Has the BCS worked?
here for article from the Sporting News Matt Hayes
In 1998, Tennessee was the only undefeated team and a good
team but, in our opinion, not one of the best two in the country.
Although FSU and Tennessee did play in the Fiesta Bowl, all of
other bowls were displayed as nothing more than a political arena.
The matchups in the other major bowls should have
number of losses for each team before the bowls are shown in parenthesis)
Ohio State (1) vs. Kansas State
Florida (2) vs.
For unknown reasons, Kansas State and Arizona were
left out of the BCS bowls. This
essentially negated the importance of the bowl games of the above (4) teams
where: Florida was strong with losses only to the two teams in the Fiesta Bowl;
Arizona and Kansas State both had perhaps the best regular seasons in their
school’s history; and possibly the best team in 1998, Ohio State,
was without a chance at the National Championship because they faltered
late in the season as opposed to Florida State’s early season loss.
With further analysis, the above proposed bowl configuration reveals
dramatic results! Understanding
that the Rose Bowl had two teams both with only one loss (Wisconsin and UCLA);
and that the Fiesta Bowl sponsored FSU, which had one loss, and Tennessee with,
of course, no losses.
If FSU had beaten Tennessee (and if Arizona would
have beaten Florida), there would have been total mayhem!
There would have been (5) teams with only one loss and each with a strong argument for the
1. Florida State
2. winner of Ohio State vs. Kansas State
4. winner of UCLA vs. Wisconsin
Whomever or whatever was at fault is now irrelevant.
The point is: that there
were not two teams that stood above the crowd and simple probability states that
there rarely ever will be; and that the best teams were not matched in the major
Simply stated, the 1998 postseason was one of the
most flawed and manipulated in history and clearly did not work as was intended.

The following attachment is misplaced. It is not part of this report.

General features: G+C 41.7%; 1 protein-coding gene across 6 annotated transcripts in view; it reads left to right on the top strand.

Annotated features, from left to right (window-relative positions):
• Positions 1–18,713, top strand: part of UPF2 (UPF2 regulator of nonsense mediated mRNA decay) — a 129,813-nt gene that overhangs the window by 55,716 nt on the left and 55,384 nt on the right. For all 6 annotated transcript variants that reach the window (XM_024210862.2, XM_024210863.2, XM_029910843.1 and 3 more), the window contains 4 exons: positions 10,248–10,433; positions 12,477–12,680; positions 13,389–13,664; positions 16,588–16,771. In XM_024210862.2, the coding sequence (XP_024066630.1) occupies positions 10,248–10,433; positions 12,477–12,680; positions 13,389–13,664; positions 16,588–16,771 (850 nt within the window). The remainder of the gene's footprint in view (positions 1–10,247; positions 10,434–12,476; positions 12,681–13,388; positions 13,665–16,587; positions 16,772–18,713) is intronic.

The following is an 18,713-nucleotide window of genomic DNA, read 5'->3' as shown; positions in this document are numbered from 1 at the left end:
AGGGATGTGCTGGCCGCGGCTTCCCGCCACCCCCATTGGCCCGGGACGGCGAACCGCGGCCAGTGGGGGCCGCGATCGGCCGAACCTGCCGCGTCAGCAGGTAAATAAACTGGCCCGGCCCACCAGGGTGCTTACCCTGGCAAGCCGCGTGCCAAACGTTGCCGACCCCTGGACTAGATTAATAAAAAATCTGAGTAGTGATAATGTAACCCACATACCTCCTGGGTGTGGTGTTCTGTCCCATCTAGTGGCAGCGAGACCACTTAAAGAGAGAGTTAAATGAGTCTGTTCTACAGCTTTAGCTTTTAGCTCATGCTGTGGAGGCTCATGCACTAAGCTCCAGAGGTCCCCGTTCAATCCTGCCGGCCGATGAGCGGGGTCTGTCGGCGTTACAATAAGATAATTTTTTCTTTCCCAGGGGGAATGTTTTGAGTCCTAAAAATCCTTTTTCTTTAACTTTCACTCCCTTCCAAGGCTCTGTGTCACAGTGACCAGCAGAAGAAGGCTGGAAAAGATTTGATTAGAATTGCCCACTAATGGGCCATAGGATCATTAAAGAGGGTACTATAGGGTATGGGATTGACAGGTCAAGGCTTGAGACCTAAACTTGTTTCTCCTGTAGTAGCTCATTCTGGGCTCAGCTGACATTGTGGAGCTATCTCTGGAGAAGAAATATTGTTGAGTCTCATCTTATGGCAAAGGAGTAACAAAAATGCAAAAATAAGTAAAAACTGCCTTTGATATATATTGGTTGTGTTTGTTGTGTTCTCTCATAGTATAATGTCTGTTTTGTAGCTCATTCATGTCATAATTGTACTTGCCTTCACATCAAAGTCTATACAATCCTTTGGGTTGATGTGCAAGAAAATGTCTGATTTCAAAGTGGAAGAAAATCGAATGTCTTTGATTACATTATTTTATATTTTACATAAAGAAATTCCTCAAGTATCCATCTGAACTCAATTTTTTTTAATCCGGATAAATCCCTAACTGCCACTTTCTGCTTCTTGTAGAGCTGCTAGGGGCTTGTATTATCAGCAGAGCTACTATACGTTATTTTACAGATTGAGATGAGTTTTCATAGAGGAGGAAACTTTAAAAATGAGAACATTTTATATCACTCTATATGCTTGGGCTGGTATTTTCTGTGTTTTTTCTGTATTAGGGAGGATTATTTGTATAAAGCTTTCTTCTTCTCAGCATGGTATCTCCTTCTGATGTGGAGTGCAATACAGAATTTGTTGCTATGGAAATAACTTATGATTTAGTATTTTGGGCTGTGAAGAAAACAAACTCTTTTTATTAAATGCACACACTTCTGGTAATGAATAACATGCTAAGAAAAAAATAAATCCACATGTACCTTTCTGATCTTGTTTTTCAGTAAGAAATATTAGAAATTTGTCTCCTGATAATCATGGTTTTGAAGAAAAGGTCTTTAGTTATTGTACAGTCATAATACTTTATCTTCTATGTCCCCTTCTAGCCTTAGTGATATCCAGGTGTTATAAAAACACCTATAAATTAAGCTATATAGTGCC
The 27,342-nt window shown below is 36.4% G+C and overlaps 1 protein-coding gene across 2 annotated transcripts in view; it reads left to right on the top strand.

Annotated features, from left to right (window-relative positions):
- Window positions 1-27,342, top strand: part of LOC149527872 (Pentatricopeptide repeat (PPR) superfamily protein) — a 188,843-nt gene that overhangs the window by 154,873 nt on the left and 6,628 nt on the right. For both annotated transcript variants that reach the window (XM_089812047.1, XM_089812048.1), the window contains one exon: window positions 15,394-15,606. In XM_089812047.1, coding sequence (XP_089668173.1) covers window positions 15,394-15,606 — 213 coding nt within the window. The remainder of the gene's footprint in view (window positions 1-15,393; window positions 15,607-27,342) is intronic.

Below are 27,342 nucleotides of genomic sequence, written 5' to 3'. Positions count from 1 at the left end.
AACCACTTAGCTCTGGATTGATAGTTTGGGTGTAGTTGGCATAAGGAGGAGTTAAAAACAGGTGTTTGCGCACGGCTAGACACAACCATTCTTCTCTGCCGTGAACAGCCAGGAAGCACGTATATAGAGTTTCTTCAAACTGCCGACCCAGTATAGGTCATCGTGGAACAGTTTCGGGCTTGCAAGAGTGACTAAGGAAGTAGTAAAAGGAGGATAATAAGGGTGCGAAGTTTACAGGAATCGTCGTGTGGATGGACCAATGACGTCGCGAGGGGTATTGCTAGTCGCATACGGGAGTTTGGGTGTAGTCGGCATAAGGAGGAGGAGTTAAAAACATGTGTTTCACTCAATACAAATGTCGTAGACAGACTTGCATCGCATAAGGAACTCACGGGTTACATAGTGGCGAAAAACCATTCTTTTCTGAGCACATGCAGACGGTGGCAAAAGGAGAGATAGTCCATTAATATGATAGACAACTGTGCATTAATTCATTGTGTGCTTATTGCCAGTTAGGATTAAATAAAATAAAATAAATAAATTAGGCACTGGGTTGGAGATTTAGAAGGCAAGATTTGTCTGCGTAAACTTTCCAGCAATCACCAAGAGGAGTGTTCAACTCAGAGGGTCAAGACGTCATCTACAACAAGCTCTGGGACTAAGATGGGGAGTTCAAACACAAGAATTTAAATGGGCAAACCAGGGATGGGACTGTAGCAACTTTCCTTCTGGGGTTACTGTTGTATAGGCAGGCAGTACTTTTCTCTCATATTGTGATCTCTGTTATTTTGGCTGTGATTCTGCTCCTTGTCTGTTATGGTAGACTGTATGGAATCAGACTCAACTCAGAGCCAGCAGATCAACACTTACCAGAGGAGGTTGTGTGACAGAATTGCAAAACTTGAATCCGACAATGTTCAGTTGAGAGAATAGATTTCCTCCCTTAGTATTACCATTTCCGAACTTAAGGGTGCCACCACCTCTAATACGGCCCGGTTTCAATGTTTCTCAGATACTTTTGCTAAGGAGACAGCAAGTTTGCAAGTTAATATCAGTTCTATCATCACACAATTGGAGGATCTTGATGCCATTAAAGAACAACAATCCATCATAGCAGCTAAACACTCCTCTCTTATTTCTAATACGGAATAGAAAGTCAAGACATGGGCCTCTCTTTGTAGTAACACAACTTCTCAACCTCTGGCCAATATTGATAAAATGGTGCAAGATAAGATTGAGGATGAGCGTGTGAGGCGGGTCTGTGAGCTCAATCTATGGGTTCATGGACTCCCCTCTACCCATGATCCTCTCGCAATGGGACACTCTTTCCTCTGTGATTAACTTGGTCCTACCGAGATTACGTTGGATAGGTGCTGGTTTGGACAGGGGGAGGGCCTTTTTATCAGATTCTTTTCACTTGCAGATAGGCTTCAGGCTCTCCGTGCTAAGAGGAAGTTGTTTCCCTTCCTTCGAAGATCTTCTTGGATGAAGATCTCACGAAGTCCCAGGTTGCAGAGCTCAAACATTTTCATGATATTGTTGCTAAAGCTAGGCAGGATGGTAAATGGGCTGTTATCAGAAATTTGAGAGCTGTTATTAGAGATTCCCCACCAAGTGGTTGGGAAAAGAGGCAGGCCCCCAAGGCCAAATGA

As for the 1999
season, Florida State definitely did look like the best team in the country - on
paper. But go no further than to
ask Nebraska with their running game and devastating defense (whose only loss
was to a Texas team they later beat handily in the Big 12 Championship game), or
Kansas State whose only loss was to Nebraska, or Wisconsin - if any one of them
felt worthy and capable enough to play the likes of FSU.
Also, the 1999 postseason displayed the continuation of an ugly pattern
of manipulation that started one year earlier.
Like that selfish kid in the neighborhood who owned the Monopoly game and
insisted always on being the banker and consequently changed the rules during
the middle of the game, the BCS reared it’s head late in the season to change the rules in Virginia
Tech’s favor. With the Big 12
Championship game only days away, there was a tight race in the BCS standings
between Nebraska, with one loss, and Virginia Tech, with no losses, for the no.2
slot and a chance to play FSU in the title game. At this very inappropriate time, the rules were then changed.
No longer would the BCS take into account any Division I-AA playoff games
to determine schedule strength points. This
was relevant in that Virginia Tech had played James Madison, a Div. I-AA school,
earlier in the season. Now that
James Madison’s - and James Madison’s opponents - won/loss record would not
be utilized in further games, the margin that would have narrowed in
Nebraska’s favor was suddenly such that Nebraska did not have a chance to be
in the title game, regardless of the outcome of their final game.
So, to continue the analogy, we all know what happens to that selfish kid
in the neighborhood - eventually, no one plays his game anymore.
Research shows that 58% of players believe that an
early season loss makes the rest of the season less meaningful, where fans of
the sport feel similarly. Only 35%
of fans understand the BCS system, where too much time is spent on
interpretation and justification. Instead
of "we’re number 1", now with the BCS system, players chant
"we’re in the top quartile (of a maximum adjusted deviation ...)!"
Everything told, the BCS preserves everything that college fans have complained about for years. One early loss kills a team’s chance to win a title. Teams still try to blow out opponents by five or six touchdowns. And at the end of the year, we’ll still have no confidence that the best teams even made it to the championship game.
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